5. Biomarker and Genetic studies of Osteoarthritis (OA): Dr. Li’s group has close collaboration with Dr. Virginia Kraus on investigating biomarkers for predicting the incidence or progression of knee OA as well as genetic studies of joint-specific OA by examining direct genetic effects on OA and indirect effect on OA through biomarkers.
  6. Myopia Genetics: Dr. Li collaborated with Dr. Terri Young at Duke Eye Center and Dr. Seang-Mei Saw at National University of Singapore for genetic studies of myopia. This collaboration has covered whole genome linkage scan, genome wide association studies (GWAS), the next generation sequencing. A number of publications on myopia genetics have been published including the largest genome wide linkage studies for high myopia (14), and refractive errors (15), and the identification of the first candidate gene, CTNND2 gene, for high myopia in Singaporean Chinese (16) based on a GWAS performed on Singapore Cohort study Of the Risk factors for Myopia (SCORM). Furthermore, Dr. Li’s group used both simulated data and SCORM GWAS data to evaluate seven copy number variant (CNV) detection methods, and concluded that QuantiSNP outperformed other methods and PennCNV detects less but more accurate CNVs (17).

Methodology development:

  1. Family-based association methods for detecting X-linked gene: Majority of family-based association methods were developed for testing autosomal markers. Dr. Li collaborated with Drs. Eden Martin and Richard Morris to develop a series of family-based association methods for binary and quantitative traits. This joint work led to two papers for qualitative traits (18,19) and one paper for quantitative traits (20).
  2. Family-based association methods for quantitative traits with and without censoring for common variants: This research was motivated by the study of AAO in AD and PD. In collaboration with Drs. Eden Martin and Andrew Allen, a family-based association method, GATOR, for testing a quantitative trait or trait with censoring like AAO was developed (21,22). Additionally, in collaboration with Dr. Eden Martin, Dr. Li’s group developed an EMK method which is an extension of the family-based association method for quantitative trait proposed by Monks and Kaplan (2000) to general pedigree with the capacity to test both allelic and genotypic association (23).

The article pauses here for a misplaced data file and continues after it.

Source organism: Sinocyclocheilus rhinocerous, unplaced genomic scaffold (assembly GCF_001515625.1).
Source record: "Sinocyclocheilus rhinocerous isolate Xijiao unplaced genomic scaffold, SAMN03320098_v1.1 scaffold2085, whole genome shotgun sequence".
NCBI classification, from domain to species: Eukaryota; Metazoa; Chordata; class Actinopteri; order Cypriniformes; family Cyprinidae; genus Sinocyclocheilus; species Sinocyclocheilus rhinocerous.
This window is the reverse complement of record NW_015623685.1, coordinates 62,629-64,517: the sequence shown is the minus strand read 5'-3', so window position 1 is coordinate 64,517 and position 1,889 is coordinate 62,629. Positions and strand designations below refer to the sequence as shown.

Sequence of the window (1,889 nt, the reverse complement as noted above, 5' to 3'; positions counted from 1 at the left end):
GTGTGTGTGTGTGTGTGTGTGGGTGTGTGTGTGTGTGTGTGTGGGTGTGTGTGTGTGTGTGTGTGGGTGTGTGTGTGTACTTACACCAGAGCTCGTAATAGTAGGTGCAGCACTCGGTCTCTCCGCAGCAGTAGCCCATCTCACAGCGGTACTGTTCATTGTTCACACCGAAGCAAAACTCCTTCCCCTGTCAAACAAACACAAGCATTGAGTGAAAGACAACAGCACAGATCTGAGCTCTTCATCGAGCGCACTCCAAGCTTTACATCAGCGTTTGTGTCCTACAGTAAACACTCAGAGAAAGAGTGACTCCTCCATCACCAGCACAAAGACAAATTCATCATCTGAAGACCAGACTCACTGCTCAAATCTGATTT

3. Family-based association methods for testing rare variants: With the available rare variant data from next generation sequencing in recent years, Dr. Li’s group has been focused on the development of family-based association tests for quantitative traits (24) and survival traits (25). Currently, Dr. Li’s group is pursuing several method projects in this topic for Alzheimer disease family data in conjunction with the genetic studies of AAO of AD.


Yi-Ju Li, PhD, is a Professor in the Department of Biostatistics and Bioinformatics and Duke Molecular Physiology Institute (DMPI). She also directs the Biostatistics and Clinical Outcome group in the Department of Anesthesiology. Dr. Li is a statistical geneticist with research interest in statistical method development and its applications to genomic data derived from human disease genetic studies. Dr. Li has built her research expertise through the statistical method development and applied collaborative projects for genetic studies of human complex diseases. Her work on statistical methods is mostly in association tests including family-based association tests for survival outcomes and quantitative traits, and methods for detecting association of X-linked genes with complex traits. The disease area in her research includes neurodegenerative diseases (Alzheimer's and Parkinson's disease), eye disorders (myopia and Fuchs dystrophy), osteoarthritis (OA), and postoperative outcomes of cardiac surgical patients.

PhD, Statistics, NC State University, Raleigh, NC




If you are interested in obtaining any of these packages, please contact Dr. Li directly.

The EMK program implements two family-based association methods, allele- and genotype- based association methods, that we developed based on the framework of the allele-based method developed by Monks and Kaplan (2000) for quantitative traits (Li et al. 2008).

GATOR implements the family-based association method for quantitative traits with and without censoring described in Allen et al. (2006). It can handle quantitative phenotypes with skewed distributions, censored data, and/or outliers. Currently the program focuses on bi-allelic markers (e.g. single nucleotide polymorphisms). GATOR is able to perform association tests using four different genetic models: general, dominant, recessive, and additive.

X-LRT a suite of family-based tests for detecting association of X-chromosome genes.

XQTL is a family-based allelic/haplotype association test for quantitative traits using X-linked SNP/two-locus markers in a nuclear family design.